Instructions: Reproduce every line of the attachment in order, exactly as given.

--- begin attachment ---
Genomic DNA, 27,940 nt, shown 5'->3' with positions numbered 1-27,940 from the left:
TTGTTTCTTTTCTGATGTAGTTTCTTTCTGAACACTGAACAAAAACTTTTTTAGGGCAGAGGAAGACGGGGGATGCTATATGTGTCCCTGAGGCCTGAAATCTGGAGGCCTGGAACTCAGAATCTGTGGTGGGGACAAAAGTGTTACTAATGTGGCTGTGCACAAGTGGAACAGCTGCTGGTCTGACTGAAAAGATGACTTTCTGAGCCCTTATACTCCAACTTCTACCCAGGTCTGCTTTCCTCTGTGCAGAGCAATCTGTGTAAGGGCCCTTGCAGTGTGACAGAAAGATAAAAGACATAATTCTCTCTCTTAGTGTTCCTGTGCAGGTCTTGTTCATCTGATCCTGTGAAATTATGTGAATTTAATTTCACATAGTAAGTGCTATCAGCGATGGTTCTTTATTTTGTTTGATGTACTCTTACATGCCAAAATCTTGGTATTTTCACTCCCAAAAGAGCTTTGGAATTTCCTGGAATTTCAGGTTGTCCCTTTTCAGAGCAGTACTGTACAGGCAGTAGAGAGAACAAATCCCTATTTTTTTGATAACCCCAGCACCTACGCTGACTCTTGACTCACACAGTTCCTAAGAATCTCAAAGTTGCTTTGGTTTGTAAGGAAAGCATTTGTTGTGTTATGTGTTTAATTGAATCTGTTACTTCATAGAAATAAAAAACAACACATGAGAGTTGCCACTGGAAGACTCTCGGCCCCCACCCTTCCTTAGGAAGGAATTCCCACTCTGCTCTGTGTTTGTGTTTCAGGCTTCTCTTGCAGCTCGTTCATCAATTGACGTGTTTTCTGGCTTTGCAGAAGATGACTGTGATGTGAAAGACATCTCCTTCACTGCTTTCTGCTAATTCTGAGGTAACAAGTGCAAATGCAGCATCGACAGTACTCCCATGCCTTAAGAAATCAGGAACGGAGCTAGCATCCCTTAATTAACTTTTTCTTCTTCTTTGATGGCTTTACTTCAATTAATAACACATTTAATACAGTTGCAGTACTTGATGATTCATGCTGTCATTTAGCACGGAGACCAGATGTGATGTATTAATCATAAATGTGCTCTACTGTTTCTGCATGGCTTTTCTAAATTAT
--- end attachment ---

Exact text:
Genomic DNA, 27,940 nt, shown 5'->3' with positions numbered 1-27,940 from the left:
TTGTTTCTTTTCTGATGTAGTTTCTTTCTGAACACTGAACAAAAACTTTTTTAGGGCAGAGGAAGACGGGGGATGCTATATGTGTCCCTGAGGCCTGAAATCTGGAGGCCTGGAACTCAGAATCTGTGGTGGGGACAAAAGTGTTACTAATGTGGCTGTGCACAAGTGGAACAGCTGCTGGTCTGACTGAAAAGATGACTTTCTGAGCCCTTATACTCCAACTTCTACCCAGGTCTGCTTTCCTCTGTGCAGAGCAATCTGTGTAAGGGCCCTTGCAGTGTGACAGAAAGATAAAAGACATAATTCTCTCTCTTAGTGTTCCTGTGCAGGTCTTGTTCATCTGATCCTGTGAAATTATGTGAATTTAATTTCACATAGTAAGTGCTATCAGCGATGGTTCTTTATTTTGTTTGATGTACTCTTACATGCCAAAATCTTGGTATTTTCACTCCCAAAAGAGCTTTGGAATTTCCTGGAATTTCAGGTTGTCCCTTTTCAGAGCAGTACTGTACAGGCAGTAGAGAGAACAAATCCCTATTTTTTTGATAACCCCAGCACCTACGCTGACTCTTGACTCACACAGTTCCTAAGAATCTCAAAGTTGCTTTGGTTTGTAAGGAAAGCATTTGTTGTGTTATGTGTTTAATTGAATCTGTTACTTCATAGAAATAAAAAACAACACATGAGAGTTGCCACTGGAAGACTCTCGGCCCCCACCCTTCCTTAGGAAGGAATTCCCACTCTGCTCTGTGTTTGTGTTTCAGGCTTCTCTTGCAGCTCGTTCATCAATTGACGTGTTTTCTGGCTTTGCAGAAGATGACTGTGATGTGAAAGACATCTCCTTCACTGCTTTCTGCTAATTCTGAGGTAACAAGTGCAAATGCAGCATCGACAGTACTCCCATGCCTTAAGAAATCAGGAACGGAGCTAGCATCCCTTAATTAACTTTTTCTTCTTCTTTGATGGCTTTACTTCAATTAATAACACATTTAATACAGTTGCAGTACTTGATGATTCATGCTGTCATTTAGCACGGAGACCAGATGTGATGTATTAATCATAAATGTGCTCTACTGTTTCTGCATGGCTTTTCTAAATTAT